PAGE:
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Browsing by Subject "Johnen tauti"

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  • Soininen, Riikka (University of HelsinkiHelsingin yliopistoHelsingfors universitet, 2015)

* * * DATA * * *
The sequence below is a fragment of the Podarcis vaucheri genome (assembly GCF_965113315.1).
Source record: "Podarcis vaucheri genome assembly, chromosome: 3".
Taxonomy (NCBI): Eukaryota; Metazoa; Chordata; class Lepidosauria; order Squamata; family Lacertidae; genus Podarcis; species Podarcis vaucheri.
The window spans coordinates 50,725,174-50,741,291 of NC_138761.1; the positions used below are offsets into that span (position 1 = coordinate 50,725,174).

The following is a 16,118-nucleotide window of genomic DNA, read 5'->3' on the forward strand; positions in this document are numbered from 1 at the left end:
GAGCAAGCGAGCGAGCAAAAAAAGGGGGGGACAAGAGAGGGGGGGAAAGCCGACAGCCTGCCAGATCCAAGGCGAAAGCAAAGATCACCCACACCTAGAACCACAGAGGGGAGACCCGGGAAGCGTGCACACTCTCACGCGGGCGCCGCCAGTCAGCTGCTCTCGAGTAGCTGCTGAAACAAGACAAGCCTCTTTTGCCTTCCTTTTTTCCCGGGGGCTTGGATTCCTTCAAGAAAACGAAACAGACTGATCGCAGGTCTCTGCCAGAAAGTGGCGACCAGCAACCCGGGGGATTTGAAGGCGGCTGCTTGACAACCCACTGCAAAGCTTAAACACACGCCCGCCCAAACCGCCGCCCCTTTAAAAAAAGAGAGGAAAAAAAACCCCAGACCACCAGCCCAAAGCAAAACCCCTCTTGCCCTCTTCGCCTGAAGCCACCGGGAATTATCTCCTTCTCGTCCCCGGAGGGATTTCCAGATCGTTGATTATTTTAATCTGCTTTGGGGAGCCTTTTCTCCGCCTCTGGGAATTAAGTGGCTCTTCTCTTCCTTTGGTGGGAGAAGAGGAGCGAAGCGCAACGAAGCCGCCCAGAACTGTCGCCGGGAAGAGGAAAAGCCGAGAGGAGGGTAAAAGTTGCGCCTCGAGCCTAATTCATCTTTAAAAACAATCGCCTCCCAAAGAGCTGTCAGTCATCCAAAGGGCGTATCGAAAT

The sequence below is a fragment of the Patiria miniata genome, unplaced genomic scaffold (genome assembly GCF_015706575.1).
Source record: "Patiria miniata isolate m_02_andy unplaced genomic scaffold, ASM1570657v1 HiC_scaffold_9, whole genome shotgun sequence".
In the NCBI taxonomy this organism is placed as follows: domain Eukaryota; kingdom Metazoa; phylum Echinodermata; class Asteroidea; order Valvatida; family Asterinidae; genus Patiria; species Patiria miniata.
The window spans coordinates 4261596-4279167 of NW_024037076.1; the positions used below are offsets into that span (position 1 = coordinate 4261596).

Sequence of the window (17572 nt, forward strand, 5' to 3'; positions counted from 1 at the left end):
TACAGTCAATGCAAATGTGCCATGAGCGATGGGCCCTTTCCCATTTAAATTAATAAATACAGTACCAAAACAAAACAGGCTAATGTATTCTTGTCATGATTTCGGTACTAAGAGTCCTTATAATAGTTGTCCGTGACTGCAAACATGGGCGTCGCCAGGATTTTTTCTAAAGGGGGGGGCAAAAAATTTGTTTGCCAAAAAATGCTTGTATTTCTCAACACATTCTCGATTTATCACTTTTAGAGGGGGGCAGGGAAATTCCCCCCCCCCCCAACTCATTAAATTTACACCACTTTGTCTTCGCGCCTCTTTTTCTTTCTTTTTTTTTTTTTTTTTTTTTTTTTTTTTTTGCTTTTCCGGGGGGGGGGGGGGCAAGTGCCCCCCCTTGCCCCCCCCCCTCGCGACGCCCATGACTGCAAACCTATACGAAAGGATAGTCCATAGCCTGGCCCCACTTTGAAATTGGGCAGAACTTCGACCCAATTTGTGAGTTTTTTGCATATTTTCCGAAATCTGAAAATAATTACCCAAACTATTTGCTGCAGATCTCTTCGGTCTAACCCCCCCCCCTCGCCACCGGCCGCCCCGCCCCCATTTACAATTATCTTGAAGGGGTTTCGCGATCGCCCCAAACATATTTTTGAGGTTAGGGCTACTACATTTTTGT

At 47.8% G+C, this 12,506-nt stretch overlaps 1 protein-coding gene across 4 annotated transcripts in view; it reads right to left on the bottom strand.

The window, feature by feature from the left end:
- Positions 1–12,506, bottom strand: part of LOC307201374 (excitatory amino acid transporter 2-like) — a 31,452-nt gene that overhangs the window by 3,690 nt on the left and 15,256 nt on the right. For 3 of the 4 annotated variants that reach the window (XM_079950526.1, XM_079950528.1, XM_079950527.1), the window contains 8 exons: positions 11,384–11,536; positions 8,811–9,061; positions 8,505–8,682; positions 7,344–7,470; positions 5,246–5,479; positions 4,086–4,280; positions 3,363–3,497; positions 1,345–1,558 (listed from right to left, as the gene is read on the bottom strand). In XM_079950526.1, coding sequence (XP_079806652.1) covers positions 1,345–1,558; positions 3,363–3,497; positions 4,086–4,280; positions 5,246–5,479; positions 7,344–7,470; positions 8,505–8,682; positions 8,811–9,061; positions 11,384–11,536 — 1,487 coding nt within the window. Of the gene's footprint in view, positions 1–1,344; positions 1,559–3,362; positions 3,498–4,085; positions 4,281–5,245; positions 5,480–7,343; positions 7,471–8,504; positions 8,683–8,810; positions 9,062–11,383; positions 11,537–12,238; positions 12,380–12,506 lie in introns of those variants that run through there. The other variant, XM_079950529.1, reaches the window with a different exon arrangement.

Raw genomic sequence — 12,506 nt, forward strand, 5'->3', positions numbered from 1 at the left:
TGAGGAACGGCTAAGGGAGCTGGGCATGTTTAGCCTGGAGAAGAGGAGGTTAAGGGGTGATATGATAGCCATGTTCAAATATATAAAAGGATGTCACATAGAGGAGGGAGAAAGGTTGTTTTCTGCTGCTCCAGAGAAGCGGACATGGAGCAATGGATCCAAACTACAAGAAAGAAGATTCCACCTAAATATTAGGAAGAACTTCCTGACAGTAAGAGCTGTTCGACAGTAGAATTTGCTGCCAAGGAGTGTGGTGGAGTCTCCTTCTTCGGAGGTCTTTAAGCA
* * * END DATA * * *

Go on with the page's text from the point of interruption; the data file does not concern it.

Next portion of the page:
The aim of this licentiate thesis is to assess by literature the potential exposure of humans to Mycobacterium avium subspecies paratuberculosis (MAP) through food and drinking water in Finland and Minnesota, USA and to represent the prevalence (the total number of cases of a disease at a specific time) of Johne's disease and the prevalence and incidence (the number of new cases of a disease during a certain period of time) Crohn's disease in the United States, Minnesota and Finland. Johne's disease (JD), also known as paratuberculosis, is a globally important chronic intestinal disease of cattle and other ruminants such as goats and sheep caused by MAP. Crohn's disease (CD) is a chronic intestinal disease of humans. The etiology of CD is unknown but in addition to genetic susceptibility, environmental factors have been found to have an impact on the onset of the disease. It has been suggested that MAP could be one of the etiologic agents of CD. In the United States, JD is more common in dairy cattle than in beef cattle. The apparent cow-level prevalence is 6% and apparent herd-level prevalence is 68 % in dairy cattle. In Minnesota the apparent prevalence of JD in dairy cattle at the cow-level is 3% and at the herd-level 46%. In beef cattle the prevalence at the cow-level is only 0.3 % in Minnesota. The prevalence of CD in the United States is 241/100,000 and the annual incidence 20/100,000. The prevalence of CD in Minnesota is 222/100,000 and the annual incidence 13/100,000. In Finland, JD has been diagnosed in five beef cattle herds since 1992. The disease has not been diagnosed in dairy cattle or sheep or goats in Finland. The prevalence of CD in Finland is 124/100,000 and the annual incidence 9/100,000. The prevalence of MAP in food and drinking water in Finland has not been studied. Despite this, it is unlikely that people are exposed to MAP through drinking water or by eating foods of Finnish origin because the prevalence of JD in Finland is very low. However, exposure to the bacterium is possible by eating imported beef and dairy products such as cheese and yogurt. The share of imported foods within these food groups is relatively large in Finland. Dairy products and beef are imported for example from Germany and Denmark where the prevalence of JD at the herd-level is about 50–80 %. In the United States the occurrence of MAP in foods and drinking water has been studied quite much. It appears that the bacterium is found in foods and drinking water of U.S. origin. Because JD is so common in the United States and Minnesota, it is likely that people are exposed to the bacterium in Minnesota even though not all the food eaten is produced in the state. It is likely that people in areas of high prevalence of JD are exposed more to MAP than people in areas of low prevalence of JD. Comparing subsets of CD patients with high exposure to MAP to healthy controls with and without exposure to MAP could reveal the possible role of MAP in the complex etiology of CD. Based on this literature review it can be assumed that in Finland CD is caused by some other environmental agent than MAP. This licentiate thesis sets up further research needs to estimate the true human exposure to MAP.